newspaper clippings showing the historical images of the wall being built around the horseshoe

Podcast Episode 2: The Great Wall of Carolina

February 18, 2020, Chris Horn

It's nearly seven feet tall, 3,000 feet long and is made of 160,000 bricks. And it's older than half of the buildings on the University of South Carolina's historic Horseshoe. It's the campus wall, a structure that never succeeded in its original purpose — keeping mischievous 19th century students on campus. But during one tumultuous night in 1865, the wall very likely saved the campus from a fire that consumed one-third of the surrounding city.

iwo jima medical

75 years later, film collection enriches history of WWII

February 18, 2020, Carol J.G. Ward

The University of South Carolina’s Moving Image Research Collections in a partnership with the History Division of the Marine Corps is digitizing films shot by more than 50 Marine combat cameramen during the Battle of Iwo Jima, which began Feb. 19, 1945. The goal is to provide public access to the video and expand historical understanding.

research collaboration-mirc

Working across disciplines, university researchers pursue fresh perspectives

February 17, 2020, Communications and Public Affairs staff

UofSC's research office offers internal grant funding up to $100,000 for proposals that include faculty members from three or more disciplines. Heather Heckman, Beth Bilderback, Fabio Matta and Paul Ziehl are working to preserve the university's extensive collection of old films.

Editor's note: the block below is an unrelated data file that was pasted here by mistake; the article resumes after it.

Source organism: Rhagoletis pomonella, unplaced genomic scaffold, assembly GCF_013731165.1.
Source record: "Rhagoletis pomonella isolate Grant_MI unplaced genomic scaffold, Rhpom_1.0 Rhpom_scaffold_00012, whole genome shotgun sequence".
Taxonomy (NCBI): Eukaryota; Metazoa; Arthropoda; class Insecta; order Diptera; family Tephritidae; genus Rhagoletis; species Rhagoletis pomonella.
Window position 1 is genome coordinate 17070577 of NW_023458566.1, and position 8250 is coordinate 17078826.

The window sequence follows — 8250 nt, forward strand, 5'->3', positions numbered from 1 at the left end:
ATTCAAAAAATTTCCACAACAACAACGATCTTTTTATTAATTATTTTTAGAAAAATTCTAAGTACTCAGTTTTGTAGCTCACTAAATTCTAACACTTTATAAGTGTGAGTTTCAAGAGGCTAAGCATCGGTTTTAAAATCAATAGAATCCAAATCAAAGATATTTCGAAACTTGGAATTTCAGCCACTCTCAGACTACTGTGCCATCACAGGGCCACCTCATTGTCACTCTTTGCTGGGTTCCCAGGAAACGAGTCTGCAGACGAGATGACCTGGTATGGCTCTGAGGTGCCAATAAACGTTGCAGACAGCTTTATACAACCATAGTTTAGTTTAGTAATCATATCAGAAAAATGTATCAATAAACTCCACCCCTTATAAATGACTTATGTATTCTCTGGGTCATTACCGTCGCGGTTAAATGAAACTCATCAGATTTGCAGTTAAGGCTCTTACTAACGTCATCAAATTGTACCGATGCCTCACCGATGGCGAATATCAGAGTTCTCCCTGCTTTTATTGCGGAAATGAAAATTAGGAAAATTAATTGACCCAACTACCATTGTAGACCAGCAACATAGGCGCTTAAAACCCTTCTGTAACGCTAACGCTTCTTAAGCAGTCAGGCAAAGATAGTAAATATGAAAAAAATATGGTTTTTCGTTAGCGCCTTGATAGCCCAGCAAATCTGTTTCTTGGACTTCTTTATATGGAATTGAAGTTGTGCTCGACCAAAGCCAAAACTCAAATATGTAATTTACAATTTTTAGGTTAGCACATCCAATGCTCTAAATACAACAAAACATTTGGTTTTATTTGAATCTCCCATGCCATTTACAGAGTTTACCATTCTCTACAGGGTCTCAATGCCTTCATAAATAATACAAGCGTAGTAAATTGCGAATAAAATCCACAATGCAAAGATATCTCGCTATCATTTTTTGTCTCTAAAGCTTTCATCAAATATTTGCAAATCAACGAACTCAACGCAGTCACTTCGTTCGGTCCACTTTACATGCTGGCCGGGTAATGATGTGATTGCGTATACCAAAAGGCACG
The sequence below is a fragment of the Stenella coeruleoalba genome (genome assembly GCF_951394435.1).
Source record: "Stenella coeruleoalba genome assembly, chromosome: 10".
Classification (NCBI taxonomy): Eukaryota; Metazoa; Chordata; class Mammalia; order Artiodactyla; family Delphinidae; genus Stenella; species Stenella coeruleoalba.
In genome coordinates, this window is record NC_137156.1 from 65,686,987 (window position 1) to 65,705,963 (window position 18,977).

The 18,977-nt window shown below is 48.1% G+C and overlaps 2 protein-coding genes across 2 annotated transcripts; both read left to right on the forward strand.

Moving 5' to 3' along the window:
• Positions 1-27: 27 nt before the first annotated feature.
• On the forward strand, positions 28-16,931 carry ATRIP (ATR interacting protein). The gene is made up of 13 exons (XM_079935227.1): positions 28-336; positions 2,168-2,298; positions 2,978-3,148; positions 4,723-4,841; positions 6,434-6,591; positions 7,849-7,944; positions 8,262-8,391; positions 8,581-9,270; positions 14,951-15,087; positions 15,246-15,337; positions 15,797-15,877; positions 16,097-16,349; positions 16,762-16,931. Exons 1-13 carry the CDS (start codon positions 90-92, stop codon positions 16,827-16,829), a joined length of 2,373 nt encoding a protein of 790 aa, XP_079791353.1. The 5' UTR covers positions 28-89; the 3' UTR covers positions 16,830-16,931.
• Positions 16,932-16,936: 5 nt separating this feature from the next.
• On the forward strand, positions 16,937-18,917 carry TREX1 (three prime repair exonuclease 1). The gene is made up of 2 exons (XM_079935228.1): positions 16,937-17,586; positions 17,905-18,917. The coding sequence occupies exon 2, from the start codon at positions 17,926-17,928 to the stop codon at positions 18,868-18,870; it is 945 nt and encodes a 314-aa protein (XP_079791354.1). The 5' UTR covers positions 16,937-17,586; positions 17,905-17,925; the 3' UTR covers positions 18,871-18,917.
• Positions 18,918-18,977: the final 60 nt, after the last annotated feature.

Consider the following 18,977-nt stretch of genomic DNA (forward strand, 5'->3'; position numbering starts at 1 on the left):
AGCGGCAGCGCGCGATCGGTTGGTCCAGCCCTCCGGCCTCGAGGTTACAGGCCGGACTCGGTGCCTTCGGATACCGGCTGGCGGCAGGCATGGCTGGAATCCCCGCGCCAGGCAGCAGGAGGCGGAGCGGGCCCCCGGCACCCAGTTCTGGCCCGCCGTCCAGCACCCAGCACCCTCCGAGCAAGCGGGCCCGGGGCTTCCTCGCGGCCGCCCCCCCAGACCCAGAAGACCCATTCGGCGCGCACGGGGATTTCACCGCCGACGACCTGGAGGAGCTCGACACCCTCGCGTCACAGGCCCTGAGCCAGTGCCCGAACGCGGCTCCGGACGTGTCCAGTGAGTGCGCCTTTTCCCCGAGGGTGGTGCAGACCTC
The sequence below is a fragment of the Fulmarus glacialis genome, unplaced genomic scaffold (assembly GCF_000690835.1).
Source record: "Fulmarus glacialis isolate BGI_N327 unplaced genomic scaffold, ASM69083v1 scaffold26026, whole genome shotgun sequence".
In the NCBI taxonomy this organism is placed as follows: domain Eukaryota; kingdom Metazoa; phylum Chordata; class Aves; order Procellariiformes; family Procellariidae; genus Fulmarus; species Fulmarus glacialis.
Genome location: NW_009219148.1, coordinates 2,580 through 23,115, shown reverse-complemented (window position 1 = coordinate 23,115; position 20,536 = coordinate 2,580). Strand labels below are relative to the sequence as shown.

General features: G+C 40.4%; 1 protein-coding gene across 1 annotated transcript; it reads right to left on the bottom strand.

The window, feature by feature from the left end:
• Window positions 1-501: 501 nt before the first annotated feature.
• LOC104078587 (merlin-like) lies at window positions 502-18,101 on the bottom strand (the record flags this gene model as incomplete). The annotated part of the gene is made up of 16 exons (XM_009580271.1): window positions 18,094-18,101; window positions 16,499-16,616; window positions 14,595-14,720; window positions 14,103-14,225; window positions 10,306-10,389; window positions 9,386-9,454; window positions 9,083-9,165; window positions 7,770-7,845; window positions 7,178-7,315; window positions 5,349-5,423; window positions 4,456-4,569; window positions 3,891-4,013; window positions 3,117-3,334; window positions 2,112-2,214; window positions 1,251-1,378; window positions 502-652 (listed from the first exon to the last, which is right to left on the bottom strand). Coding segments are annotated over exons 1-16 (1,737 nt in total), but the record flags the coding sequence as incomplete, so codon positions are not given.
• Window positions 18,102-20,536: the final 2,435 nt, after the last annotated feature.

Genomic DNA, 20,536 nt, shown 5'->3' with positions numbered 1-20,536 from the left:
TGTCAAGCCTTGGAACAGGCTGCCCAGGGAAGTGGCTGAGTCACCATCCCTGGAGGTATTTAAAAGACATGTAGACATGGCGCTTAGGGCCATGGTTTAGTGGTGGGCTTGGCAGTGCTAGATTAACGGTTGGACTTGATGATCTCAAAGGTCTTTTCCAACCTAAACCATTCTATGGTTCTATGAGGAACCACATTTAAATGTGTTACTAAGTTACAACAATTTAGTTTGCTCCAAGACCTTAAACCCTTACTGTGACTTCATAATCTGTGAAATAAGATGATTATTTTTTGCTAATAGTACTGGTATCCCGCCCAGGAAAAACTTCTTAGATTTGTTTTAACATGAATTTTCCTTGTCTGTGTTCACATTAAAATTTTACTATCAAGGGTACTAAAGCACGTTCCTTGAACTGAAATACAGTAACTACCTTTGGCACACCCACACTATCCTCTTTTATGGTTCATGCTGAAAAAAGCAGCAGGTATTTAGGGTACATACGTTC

newspaper clippings

Podcast Episode 1: Why are we Gamecocks?

February 04, 2020, Chris Horn

Of all the mascots the University of South Carolina might have chosen, how did the gamecock — a feisty bird that relishes a scuffle — get the nod? It all goes back to the aftermath of a football game in 1902 in which Carolina students nearly came to deadly blows with their in-state rival.

women's soccer celebrating with the SEC championship trophy
James Ellroy

Student lands interview with acclaimed crime writer

October 29, 2019, Office of Communications and Public Affairs

In October, crime novelist James Ellroy visited the University of South Carolina for the 2019 Fall Literary Festival, sponsored by University Libraries and the English department. On his last day on campus, Ellroy sat down with junior English and theater major Susan Swavely for an interview at the School of Journalism and Mass Communications’ Kennedy Greenhouse Studio.

Skyline with the USC smoke stack and downtown Columbia buildings

Campus, city thrive together through decades of change

October 22, 2019, Communications and Public Affairs staff

From growth and innovation on campus to an increasingly bustling city life, the university and the city are thriving together in a symbiotic relationship. In many cases, it’s South Carolina alumni themselves who are leading change in the city as entrepreneurs and community leaders.

Joyce Hansen